During the last four decades, Lebanon has witnessed changes in its political and demographic structure, the most prominent of which came to pass within the Shiite community during the time of the First Republic of Lebanon (1943-1989). At the time, the Shiite community was, to a great extent, socially and economically marginalized. Their economy relied heavily on tobacco farming, the harvest of which was bought by the state at rock-bottom prices. During that era, the farmers rose up in rebellion multiple times, demanding that the state increase their purchasing terms.
At the end of the 1960s, Musa al-Sadr, an imam who came from Iran to Tyre, the largest Shiite-dominated city in south Lebanon, stood out within the Shiite community. What was remarkable was that the Lebanese Maronites embraced his emergence at the time. In fact, the Holy Spirit University of Kaslik [Mount Lebanon] hosted many of his conferences on religious coexistence. In addition, late President Fouad Chehab, the most respected Maronite figure in Lebanon, facilitated the process of granting Sadr Lebanese citizenship.
Chehab, who had a military background as army commander prior to assuming the post of president, was a reformist par excellence. During his mandate, the majority of Lebanese laws were redeveloped and the pillars of the state were consolidated. Chehab sought through embracing the presence of Sadr to get the Shiites out of the vicious cycle of persecution and introduce them to the concept of citizenship, by encouraging them to integrate into the Lebanese political system through participation. Chehab also wanted to disentangle the ties the Shiites had with the leftist parties as compensation for the neglect of the state.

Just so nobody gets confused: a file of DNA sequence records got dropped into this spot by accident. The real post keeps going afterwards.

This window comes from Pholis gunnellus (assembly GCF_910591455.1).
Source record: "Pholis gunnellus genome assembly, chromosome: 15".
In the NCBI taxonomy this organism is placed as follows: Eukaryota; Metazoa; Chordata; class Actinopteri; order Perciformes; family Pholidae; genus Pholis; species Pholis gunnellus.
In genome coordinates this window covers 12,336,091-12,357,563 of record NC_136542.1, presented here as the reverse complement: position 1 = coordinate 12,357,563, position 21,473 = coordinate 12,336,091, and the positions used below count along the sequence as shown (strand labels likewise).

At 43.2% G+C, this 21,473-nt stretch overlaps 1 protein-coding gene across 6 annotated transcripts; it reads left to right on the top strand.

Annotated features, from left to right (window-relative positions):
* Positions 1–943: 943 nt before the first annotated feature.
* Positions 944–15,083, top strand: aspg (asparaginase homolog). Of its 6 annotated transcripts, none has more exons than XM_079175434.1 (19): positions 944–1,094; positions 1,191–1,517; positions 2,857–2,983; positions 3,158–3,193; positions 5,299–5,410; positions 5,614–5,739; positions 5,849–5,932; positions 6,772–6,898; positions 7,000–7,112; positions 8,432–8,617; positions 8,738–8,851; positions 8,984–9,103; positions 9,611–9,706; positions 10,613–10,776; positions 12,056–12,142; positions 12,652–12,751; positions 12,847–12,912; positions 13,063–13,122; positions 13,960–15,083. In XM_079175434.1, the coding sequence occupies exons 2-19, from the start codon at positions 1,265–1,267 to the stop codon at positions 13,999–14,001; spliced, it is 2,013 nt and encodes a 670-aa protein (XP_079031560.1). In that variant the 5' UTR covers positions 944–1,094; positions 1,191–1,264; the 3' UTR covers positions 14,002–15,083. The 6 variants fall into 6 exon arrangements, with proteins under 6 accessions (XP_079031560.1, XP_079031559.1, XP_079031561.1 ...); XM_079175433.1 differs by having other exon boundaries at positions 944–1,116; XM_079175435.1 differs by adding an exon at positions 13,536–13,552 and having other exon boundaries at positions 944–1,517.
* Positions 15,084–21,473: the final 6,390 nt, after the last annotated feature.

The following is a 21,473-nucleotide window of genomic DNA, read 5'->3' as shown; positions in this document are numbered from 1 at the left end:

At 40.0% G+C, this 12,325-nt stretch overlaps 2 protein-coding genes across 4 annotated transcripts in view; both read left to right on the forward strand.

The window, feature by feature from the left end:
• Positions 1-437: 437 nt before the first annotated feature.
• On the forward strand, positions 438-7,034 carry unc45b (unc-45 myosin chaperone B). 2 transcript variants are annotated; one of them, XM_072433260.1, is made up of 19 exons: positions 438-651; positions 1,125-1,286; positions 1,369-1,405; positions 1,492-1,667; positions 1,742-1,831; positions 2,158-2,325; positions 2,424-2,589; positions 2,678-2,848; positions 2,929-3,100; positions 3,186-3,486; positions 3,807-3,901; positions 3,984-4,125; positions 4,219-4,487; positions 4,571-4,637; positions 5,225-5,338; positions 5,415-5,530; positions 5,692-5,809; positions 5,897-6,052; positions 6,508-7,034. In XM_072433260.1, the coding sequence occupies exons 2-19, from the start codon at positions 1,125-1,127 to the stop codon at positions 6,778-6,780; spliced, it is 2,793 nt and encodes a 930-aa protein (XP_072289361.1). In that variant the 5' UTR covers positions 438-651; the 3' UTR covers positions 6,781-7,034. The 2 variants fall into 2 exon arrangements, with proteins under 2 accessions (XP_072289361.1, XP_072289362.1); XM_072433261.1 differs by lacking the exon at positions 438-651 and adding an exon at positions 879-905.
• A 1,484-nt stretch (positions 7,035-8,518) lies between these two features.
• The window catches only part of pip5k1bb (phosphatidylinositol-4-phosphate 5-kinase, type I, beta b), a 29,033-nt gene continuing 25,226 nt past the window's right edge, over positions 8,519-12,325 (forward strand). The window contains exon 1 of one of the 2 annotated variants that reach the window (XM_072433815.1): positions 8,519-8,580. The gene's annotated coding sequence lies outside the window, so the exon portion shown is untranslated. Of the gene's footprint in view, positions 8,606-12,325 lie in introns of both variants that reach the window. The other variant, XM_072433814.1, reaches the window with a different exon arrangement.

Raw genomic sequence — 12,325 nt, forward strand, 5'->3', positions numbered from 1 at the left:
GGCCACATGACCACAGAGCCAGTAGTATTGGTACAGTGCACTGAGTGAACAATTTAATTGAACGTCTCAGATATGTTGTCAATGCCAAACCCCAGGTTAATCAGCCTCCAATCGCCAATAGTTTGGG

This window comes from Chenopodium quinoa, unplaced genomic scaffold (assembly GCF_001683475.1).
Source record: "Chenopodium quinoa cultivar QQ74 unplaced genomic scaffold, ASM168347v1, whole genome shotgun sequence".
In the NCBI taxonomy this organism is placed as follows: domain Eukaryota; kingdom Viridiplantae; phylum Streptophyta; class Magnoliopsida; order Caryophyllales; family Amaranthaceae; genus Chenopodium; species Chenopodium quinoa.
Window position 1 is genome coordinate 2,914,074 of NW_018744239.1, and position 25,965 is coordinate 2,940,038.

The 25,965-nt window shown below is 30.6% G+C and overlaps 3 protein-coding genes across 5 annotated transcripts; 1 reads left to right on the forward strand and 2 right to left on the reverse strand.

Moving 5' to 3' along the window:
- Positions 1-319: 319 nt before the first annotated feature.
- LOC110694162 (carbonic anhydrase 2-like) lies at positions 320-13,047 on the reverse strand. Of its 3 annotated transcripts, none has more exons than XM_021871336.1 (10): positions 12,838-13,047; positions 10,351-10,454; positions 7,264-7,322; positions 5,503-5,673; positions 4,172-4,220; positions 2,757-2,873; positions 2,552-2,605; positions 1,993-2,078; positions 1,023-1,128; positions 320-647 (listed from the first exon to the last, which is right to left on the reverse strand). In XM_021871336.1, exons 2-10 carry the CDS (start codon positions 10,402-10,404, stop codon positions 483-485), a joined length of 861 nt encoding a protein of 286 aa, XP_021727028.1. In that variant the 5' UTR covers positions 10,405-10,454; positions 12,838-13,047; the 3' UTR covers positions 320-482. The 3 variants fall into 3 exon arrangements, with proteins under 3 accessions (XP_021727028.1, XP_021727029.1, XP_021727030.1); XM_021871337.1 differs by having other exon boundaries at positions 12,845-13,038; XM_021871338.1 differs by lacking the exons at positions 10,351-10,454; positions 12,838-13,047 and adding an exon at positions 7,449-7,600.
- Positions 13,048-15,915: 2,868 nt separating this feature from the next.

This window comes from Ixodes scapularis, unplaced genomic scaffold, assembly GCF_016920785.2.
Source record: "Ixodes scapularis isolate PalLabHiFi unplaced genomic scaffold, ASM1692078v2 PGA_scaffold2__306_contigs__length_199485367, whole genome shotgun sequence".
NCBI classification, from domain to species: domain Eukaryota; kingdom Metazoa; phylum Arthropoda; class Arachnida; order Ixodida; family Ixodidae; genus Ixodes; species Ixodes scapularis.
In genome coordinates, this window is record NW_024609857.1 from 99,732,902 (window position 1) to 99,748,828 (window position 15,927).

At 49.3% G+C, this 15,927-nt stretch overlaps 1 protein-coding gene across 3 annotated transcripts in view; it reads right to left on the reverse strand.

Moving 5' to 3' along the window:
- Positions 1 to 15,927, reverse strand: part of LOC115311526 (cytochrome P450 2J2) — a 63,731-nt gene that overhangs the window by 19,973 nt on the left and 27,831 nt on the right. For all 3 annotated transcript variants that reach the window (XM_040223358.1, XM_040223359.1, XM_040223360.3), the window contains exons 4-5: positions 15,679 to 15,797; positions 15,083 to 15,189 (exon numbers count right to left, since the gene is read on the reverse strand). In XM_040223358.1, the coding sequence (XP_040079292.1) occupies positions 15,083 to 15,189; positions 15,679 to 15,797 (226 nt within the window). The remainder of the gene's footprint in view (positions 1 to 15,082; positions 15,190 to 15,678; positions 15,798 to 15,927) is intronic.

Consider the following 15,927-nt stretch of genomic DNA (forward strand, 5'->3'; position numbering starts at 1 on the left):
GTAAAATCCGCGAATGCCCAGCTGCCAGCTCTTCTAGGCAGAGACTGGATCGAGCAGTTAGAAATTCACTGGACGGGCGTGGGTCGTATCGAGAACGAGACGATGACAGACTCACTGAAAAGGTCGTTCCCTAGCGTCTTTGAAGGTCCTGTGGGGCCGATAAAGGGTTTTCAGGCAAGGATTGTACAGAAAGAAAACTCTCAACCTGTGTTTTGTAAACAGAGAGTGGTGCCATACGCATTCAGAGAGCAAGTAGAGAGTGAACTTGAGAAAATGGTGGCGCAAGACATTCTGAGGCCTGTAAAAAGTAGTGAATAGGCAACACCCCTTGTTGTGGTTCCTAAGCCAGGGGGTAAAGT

Indeed, the charismatic Sadr succeeded in drawing the Shiites away from the leftist parties in favor of uniting them within a political entity of their own, which was known as the Amal movement. Amal entered the ruling system under the banner of “partnership.” In this sense, parliament speaker Nabih Berri is seen to embody Sadr’s conception of the Shiite role in Lebanon.
During the 1980s, Berri enjoyed a similarly high status within the Lebanese Shiite circles, which was later seized by Hezbollah Secretary-General Hassan Nasrallah. Yet, the Shiite leadership was not passed to Hezbollah until after a bloody internal conflict with the Amal movement. During that time, when the Shiites made their mark and became a “rising sect” — while the Maronites became a “falling sect” — regional powers took interest in having influence on the Shiites. Iran was then taking the first steps on the road to gaining control over the Levant in the wake of the victory of the Khomeini-led Islamic revolution in Tehran.